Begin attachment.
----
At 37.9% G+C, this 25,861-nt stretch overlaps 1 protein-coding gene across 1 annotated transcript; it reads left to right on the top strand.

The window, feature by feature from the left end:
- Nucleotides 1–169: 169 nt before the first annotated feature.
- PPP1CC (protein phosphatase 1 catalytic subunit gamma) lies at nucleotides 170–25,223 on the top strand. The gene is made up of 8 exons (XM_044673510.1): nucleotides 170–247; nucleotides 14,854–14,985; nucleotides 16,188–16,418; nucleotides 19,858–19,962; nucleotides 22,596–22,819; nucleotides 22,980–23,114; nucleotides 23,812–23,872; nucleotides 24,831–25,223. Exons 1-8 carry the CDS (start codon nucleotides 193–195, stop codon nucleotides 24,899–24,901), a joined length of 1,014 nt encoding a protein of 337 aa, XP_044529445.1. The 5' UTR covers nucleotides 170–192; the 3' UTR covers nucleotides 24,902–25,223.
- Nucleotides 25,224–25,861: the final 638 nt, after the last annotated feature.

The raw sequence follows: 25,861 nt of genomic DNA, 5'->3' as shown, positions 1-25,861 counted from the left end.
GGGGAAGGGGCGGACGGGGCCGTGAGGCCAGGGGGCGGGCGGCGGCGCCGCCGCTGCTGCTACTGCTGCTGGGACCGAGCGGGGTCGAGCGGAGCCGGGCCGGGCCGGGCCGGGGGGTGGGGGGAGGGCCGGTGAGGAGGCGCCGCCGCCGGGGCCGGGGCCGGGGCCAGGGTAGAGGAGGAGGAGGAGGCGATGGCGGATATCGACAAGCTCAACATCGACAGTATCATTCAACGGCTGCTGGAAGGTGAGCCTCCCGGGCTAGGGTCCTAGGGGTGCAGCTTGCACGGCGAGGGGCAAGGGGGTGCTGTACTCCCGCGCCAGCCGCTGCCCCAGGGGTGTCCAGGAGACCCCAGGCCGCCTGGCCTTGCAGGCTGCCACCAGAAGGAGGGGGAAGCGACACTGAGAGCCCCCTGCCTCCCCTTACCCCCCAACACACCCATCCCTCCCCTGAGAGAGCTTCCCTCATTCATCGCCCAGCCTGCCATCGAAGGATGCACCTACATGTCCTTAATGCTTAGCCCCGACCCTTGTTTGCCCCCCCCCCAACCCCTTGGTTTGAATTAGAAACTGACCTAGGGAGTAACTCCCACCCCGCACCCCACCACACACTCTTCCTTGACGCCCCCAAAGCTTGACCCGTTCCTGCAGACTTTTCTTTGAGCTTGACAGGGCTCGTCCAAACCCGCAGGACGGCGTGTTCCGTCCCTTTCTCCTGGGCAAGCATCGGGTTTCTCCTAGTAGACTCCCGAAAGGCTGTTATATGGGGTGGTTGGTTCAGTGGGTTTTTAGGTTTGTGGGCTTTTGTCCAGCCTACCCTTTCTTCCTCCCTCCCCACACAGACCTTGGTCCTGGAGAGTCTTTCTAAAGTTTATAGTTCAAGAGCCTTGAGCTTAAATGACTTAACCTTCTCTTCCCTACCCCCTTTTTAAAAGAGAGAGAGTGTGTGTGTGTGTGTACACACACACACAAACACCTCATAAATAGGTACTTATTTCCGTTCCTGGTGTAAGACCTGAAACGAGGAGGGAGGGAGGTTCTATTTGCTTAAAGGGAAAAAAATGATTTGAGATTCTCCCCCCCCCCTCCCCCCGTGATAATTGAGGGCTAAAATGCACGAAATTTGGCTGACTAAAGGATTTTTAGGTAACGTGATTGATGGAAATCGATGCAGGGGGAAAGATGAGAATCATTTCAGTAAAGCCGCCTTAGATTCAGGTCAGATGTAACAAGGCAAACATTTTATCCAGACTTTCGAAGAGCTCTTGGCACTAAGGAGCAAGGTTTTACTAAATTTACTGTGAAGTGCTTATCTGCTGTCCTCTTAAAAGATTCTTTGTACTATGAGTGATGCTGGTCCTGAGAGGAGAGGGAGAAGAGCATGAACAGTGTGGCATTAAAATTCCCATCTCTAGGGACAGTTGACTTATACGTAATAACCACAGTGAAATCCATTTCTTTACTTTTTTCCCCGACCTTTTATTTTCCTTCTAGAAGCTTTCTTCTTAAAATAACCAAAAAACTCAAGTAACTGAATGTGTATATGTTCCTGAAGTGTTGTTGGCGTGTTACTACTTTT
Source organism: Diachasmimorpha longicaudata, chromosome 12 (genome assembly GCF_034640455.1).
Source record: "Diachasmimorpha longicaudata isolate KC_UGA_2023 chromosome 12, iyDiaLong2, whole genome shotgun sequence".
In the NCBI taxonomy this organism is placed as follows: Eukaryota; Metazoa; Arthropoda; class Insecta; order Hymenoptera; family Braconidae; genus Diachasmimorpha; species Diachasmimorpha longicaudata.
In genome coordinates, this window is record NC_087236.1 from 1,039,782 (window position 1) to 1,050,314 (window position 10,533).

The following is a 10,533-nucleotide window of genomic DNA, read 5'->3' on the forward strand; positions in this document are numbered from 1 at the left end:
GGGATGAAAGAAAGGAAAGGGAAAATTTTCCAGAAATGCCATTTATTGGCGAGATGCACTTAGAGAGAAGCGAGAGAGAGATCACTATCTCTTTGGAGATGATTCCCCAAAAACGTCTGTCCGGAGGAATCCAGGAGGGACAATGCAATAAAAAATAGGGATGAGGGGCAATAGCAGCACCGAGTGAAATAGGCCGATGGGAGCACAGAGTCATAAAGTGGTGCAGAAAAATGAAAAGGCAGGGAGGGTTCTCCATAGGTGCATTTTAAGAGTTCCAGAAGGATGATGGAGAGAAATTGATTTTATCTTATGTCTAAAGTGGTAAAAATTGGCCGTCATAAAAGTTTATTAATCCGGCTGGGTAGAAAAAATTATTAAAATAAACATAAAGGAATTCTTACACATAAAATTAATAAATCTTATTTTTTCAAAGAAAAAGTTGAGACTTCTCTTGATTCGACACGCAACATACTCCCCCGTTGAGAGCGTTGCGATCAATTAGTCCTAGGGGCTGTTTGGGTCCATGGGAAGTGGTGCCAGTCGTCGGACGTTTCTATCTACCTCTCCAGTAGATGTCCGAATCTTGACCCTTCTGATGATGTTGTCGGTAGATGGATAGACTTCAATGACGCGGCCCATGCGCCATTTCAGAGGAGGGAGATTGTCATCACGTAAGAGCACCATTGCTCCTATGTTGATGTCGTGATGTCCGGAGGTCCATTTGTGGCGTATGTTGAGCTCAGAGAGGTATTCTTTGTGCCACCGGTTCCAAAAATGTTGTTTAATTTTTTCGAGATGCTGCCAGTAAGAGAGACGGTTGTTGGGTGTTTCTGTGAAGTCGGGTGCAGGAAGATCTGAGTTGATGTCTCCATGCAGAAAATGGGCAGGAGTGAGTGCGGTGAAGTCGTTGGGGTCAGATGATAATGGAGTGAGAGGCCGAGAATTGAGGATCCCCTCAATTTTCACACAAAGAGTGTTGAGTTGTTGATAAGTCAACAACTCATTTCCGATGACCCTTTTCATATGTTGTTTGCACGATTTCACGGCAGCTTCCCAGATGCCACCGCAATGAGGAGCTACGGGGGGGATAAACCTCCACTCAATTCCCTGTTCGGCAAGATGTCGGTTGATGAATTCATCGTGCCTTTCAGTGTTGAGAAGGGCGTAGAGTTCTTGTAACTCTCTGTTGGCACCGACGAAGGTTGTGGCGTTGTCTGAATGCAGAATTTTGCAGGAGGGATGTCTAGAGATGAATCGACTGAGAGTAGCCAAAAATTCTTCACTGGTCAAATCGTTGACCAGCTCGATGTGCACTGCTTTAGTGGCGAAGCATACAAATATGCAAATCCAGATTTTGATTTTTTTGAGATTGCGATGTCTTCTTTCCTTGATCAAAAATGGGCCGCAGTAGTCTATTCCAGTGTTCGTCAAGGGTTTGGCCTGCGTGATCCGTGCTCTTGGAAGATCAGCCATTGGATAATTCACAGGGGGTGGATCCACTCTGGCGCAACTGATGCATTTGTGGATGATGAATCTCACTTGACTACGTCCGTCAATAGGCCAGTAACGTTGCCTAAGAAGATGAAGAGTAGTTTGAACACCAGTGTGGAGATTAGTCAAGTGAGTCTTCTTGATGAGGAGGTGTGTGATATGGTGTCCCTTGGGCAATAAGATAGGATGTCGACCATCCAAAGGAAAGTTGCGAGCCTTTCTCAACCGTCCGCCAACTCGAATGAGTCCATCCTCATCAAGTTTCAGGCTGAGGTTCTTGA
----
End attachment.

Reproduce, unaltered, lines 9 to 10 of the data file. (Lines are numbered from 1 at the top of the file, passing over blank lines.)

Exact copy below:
Source record: "Diachasmimorpha longicaudata isolate KC_UGA_2023 chromosome 12, iyDiaLong2, whole genome shotgun sequence".
In the NCBI taxonomy this organism is placed as follows: Eukaryota; Metazoa; Arthropoda; class Insecta; order Hymenoptera; family Braconidae; genus Diachasmimorpha; species Diachasmimorpha longicaudata.